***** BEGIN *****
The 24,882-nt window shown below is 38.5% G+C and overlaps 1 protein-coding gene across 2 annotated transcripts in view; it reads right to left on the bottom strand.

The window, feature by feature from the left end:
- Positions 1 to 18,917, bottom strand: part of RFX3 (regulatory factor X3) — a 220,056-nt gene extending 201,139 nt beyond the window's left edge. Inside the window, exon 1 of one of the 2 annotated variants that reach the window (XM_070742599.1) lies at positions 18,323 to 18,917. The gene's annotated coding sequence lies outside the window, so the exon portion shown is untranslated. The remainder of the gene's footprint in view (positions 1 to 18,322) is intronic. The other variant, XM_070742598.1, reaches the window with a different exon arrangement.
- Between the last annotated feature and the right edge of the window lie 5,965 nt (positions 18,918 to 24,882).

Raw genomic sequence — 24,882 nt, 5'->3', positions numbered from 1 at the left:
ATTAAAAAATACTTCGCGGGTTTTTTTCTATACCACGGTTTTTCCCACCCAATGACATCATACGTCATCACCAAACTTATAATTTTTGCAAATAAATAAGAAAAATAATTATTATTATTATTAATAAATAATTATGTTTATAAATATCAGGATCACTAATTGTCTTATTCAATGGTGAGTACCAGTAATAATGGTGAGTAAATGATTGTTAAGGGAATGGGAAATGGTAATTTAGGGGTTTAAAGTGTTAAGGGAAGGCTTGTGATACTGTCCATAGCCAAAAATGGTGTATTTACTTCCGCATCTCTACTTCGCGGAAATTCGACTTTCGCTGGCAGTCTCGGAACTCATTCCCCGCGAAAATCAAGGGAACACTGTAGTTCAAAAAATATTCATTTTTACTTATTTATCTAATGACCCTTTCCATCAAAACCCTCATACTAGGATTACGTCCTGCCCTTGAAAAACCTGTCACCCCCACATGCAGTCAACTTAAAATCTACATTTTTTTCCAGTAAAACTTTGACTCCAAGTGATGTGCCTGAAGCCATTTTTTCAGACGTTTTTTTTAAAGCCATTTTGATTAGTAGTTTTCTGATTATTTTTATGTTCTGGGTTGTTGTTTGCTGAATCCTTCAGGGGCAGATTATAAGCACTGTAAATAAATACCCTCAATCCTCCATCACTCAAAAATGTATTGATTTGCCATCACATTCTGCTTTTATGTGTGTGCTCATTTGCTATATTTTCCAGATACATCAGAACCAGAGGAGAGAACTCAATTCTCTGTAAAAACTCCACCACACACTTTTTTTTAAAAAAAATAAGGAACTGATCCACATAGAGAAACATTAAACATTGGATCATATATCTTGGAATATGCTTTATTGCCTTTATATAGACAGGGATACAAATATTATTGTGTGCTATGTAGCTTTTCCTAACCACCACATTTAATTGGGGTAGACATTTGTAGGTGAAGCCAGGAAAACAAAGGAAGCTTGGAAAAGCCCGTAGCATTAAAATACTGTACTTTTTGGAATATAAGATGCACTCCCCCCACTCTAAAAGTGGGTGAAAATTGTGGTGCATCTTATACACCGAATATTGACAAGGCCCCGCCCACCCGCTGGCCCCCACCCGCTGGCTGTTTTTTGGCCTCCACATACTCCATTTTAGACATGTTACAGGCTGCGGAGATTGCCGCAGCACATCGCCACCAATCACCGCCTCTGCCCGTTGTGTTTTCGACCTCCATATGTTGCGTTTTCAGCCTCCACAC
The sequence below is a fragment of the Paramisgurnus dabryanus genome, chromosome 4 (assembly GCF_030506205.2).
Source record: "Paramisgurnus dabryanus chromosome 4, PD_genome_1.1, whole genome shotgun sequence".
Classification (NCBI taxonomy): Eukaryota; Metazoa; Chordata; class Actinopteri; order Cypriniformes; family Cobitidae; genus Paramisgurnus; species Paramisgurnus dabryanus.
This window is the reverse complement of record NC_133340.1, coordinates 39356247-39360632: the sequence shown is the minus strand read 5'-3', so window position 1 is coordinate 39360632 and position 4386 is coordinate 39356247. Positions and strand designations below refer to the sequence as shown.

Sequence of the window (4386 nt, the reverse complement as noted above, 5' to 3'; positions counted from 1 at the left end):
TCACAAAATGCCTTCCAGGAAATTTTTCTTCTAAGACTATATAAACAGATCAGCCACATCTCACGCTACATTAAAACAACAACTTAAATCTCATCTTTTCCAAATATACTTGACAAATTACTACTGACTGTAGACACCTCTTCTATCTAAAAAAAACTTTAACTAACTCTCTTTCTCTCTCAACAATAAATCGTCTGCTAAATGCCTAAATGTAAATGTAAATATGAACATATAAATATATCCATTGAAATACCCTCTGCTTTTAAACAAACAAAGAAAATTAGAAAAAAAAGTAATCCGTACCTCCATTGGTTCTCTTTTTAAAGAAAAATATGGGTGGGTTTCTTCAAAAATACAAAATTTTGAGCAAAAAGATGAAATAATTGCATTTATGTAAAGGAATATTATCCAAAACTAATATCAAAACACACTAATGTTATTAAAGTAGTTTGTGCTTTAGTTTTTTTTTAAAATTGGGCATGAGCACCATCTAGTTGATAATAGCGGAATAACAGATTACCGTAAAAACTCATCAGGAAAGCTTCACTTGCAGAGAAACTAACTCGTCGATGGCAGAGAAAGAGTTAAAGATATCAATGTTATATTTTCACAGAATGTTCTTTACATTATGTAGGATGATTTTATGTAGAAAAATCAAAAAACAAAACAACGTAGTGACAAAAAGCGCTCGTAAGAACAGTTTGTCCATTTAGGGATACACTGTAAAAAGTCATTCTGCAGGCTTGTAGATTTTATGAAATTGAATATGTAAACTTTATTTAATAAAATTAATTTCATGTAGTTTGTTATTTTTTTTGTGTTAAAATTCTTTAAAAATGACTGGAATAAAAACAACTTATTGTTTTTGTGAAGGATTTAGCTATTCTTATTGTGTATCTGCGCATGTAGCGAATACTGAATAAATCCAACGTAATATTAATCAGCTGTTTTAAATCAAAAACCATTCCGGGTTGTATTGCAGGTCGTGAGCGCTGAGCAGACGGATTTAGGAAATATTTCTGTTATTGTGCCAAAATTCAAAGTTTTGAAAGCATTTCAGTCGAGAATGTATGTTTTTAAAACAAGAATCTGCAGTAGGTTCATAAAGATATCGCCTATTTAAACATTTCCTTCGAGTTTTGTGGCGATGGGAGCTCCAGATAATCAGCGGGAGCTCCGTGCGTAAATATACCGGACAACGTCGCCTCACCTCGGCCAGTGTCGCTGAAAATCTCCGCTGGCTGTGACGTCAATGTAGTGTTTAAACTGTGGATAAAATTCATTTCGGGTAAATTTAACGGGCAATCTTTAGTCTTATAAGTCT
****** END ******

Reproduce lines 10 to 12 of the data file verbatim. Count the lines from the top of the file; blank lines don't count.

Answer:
This window is the reverse complement of record NC_133340.1, coordinates 39356247-39360632: the sequence shown is the minus strand read 5'-3', so window position 1 is coordinate 39360632 and position 4386 is coordinate 39356247. Positions and strand designations below refer to the sequence as shown.

Sequence of the window (4386 nt, the reverse complement as noted above, 5' to 3'; positions counted from 1 at the left end):
TCACAAAATGCCTTCCAGGAAATTTTTCTTCTAAGACTATATAAACAGATCAGCCACATCTCACGCTACATTAAAACAACAACTTAAATCTCATCTTTTCCAAATATACTTGACAAATTACTACTGACTGTAGACACCTCTTCTATCTAAAAAAAACTTTAACTAACTCTCTTTCTCTCTCAACAATAAATCGTCTGCTAAATGCCTAAATGTAAATGTAAATATGAACATATAAATATATCCATTGAAATACCCTCTGCTTTTAAACAAACAAAGAAAATTAGAAAAAAAAGTAATCCGTACCTCCATTGGTTCTCTTTTTAAAGAAAAATATGGGTGGGTTTCTTCAAAAATACAAAATTTTGAGCAAAAAGATGAAATAATTGCATTTATGTAAAGGAATATTATCCAAAACTAATATCAAAACACACTAATGTTATTAAAGTAGTTTGTGCTTTAGTTTTTTTTTAAAATTGGGCATGAGCACCATCTAGTTGATAATAGCGGAATAACAGATTACCGTAAAAACTCATCAGGAAAGCTTCACTTGCAGAGAAACTAACTCGTCGATGGCAGAGAAAGAGTTAAAGATATCAATGTTATATTTTCACAGAATGTTCTTTACATTATGTAGGATGATTTTATGTAGAAAAATCAAAAAACAAAACAACGTAGTGACAAAAAGCGCTCGTAAGAACAGTTTGTCCATTTAGGGATACACTGTAAAAAGTCATTCTGCAGGCTTGTAGATTTTATGAAATTGAATATGTAAACTTTATTTAATAAAATTAATTTCATGTAGTTTGTTATTTTTTTTGTGTTAAAATTCTTTAAAAATGACTGGAATAAAAACAACTTATTGTTTTTGTGAAGGATTTAGCTATTCTTATTGTGTATCTGCGCATGTAGCGAATACTGAATAAATCCAACGTAATATTAATCAGCTGTTTTAAATCAAAAACCATTCCGGGTTGTATTGCAGGTCGTGAGCGCTGAGCAGACGGATTTAGGAAATATTTCTGTTATTGTGCCAAAATTCAAAGTTTTGAAAGCATTTCAGTCGAGAATGTATGTTTTTAAAACAAGAATCTGCAGTAGGTTCATAAAGATATCGCCTATTTAAACATTTCCTTCGAGTTTTGTGGCGATGGGAGCTCCAGATAATCAGCGGGAGCTCCGTGCGTAAATATACCGGACAACGTCGCCTCACCTCGGCCAGTGTCGCTGAAAATCTCCGCTGGCTGTGACGTCAATGTAGTGTTTAAACTGTGGATAAAATTCATTTCGGGTAAATTTAACGGGCAATCTTTAGTCTTATAAGTCT